sufficient grounds for detention in a psychiatric ward could play even more
readily into the hands of unscrupulous administrators.

My main question asks why pcp has to be a game played with rules that say
you are out if you mention the brain. There is such a thing as brain
damage, and whether it is localised or subtly diffuse, anatomical or
chemical, it usually has cognitive consequences. Pcp is a science of
cognitions and it must be possible to apply pcp even to construals made by
people with damaged brains. If it is made axiomatic that nothing from
outside pcp can feed into a pcp explanation, there is a risk of pcp failing
to to bring, to the understanding of psychosis, concepts and explanations
that only pcp can provide.

I believe that that now, almost 20 years since the Mancuso and Sarbin book
was written, so much has happened in general neuropsychology, in functional
brain imaging, and in specific neuroscience findings about schizophrenia,
that it is no longer tenable to expect that purely social-cognitive
explanations will suffice. I admit, however, that "Schizophrenia", with or
without inverted commas, is a complex story, not yet brought to an entirely
clear resolution. May I, therefore, explain my main point with a simpler
and less contentious example: Capgras syndrome, the belief that somebody
emotionally close to the patient has been replaced by an almost identical
copy, who, nevertheless, is not really that person.

As expounded, e.g., by A.W. Young et al. (1993), British J. Pychiatry, 162,
695-8, Capgras syndrome arises because there are separate brain mechanisms

a) recognising persons from their features of face, voice, etc., and
b) linking this to relevant social information.

It seems that some people sustain damage to the brain, from a variety of
possible causes, (e.g., traumatic injury, tumours, possibly involvement
with an epileptic focus, etc.) and that this damage destroys the mechanism
for b) while leaving a) operational.

How does the patient construe the results? Often, it seems, they come up
with constructions such as "This woman, who appears to be my wife, is
really a zombie who is impersonating her". - Or that she is some other
kind of imposter, e.g., a criminal who is holding the real wife prisoner
and has cunnngly had plastic surgery so as to look like her. The result
has sometimes been that the apparent imposter is killed by the patient.

In at least some of the cases of the Capgras phenomenon there is no doubt
that the phenomen is a direct sequal to and consequence of brain damage.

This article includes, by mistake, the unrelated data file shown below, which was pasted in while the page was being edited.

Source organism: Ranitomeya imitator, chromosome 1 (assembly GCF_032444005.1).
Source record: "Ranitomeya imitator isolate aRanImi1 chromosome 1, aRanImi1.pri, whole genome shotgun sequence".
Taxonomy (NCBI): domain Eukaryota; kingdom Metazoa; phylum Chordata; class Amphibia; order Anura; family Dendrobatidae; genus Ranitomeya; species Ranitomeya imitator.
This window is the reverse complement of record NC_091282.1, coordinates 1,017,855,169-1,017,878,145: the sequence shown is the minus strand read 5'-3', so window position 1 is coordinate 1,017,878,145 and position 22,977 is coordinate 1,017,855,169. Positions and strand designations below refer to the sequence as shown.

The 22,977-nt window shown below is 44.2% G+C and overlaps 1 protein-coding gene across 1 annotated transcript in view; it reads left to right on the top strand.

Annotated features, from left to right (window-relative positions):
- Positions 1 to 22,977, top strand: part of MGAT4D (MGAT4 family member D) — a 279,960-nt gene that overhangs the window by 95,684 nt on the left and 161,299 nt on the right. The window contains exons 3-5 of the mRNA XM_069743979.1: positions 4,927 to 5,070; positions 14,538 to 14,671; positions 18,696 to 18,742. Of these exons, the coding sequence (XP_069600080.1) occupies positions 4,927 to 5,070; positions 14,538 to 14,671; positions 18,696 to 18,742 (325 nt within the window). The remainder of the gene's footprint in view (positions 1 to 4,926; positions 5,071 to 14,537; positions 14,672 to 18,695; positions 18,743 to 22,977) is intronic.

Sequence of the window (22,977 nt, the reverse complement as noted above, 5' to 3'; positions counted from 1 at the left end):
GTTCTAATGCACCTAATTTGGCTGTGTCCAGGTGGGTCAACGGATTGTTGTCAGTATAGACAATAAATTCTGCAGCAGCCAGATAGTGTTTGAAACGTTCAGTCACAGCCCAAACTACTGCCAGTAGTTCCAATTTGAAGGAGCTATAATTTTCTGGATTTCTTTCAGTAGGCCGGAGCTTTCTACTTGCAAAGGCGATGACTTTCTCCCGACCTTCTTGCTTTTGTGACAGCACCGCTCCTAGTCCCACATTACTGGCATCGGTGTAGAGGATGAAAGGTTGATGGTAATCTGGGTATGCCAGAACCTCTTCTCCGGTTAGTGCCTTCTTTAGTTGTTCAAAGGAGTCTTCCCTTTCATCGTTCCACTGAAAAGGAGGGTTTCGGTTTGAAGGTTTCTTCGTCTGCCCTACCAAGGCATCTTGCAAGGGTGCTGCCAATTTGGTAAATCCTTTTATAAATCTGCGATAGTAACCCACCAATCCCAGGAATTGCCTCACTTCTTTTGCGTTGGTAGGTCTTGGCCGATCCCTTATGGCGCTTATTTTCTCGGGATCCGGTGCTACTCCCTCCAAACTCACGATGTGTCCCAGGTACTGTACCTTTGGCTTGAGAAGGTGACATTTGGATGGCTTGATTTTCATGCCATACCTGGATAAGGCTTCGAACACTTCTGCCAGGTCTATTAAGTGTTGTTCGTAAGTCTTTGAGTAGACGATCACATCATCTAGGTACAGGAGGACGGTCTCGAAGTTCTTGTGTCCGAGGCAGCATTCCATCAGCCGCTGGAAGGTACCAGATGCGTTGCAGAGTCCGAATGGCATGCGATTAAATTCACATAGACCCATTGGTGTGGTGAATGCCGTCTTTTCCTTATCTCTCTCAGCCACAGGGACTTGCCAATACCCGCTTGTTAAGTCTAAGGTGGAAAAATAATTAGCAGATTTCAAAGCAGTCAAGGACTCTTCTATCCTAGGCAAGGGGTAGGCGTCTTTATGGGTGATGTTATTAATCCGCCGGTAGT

Yet, obviously, the subsequent construing by the sufferer falls within the
domain of pcp. Not everyone with the relevant brain damage comes to the
same psychotic conclusions. Stone & Young (1997), Mind & Language
12:.327-364 propose that, in Capgras cases,

"an additional reasoning bias...
leads [the patient] to put greater weight on forming beliefs that
are observationally adequate rather than beliefs that are a
conservative extension of their existing stock."

Medical models are not always a demeaning attack on the individual. People
with epilepsy have every reason to be grateful to the medical approach,
which has saved them from being thought mad or demonic and has provided
drugs that often control the problem. Capgras syndrome quite obviously
provides an example where part of the story has to lie within neurology
and cognitive science; a damaged set of brain mechanisms then feeds bizarre
and inadequate information into a construing system that still tries to
make sense of what it receives and interprets this in the light of the rest
of the sufferer's construct system. there is no need for PCP to stand
aloof from contributing to the overall understanding of such issues.

Schizophrenia is to some extent still an open question, but in the light of
the Capgras phenomenon it seems to me to be unwise and unnecessaryto set up
definitions that exclude the possibility of an interface with neuroscience.

Having said that, it may indeed be instructive to see how far we can go in
defining schizophrenia in purely constructivist terms, but there is no need
to be hostile towards psychiatry and the medical model, or to confuse
schizophrenics with revolutionaries or criminals.

Tony Downing, M.A., Ph.D.
Lecturer, Dept. of Psychology,
University of Newcastle upon Tyne, NE1 7RU,

Phone +44 (0)191 222 6184 Mobile: +44 (0) 468 427 481
Fax: +44 (0)191 222 5622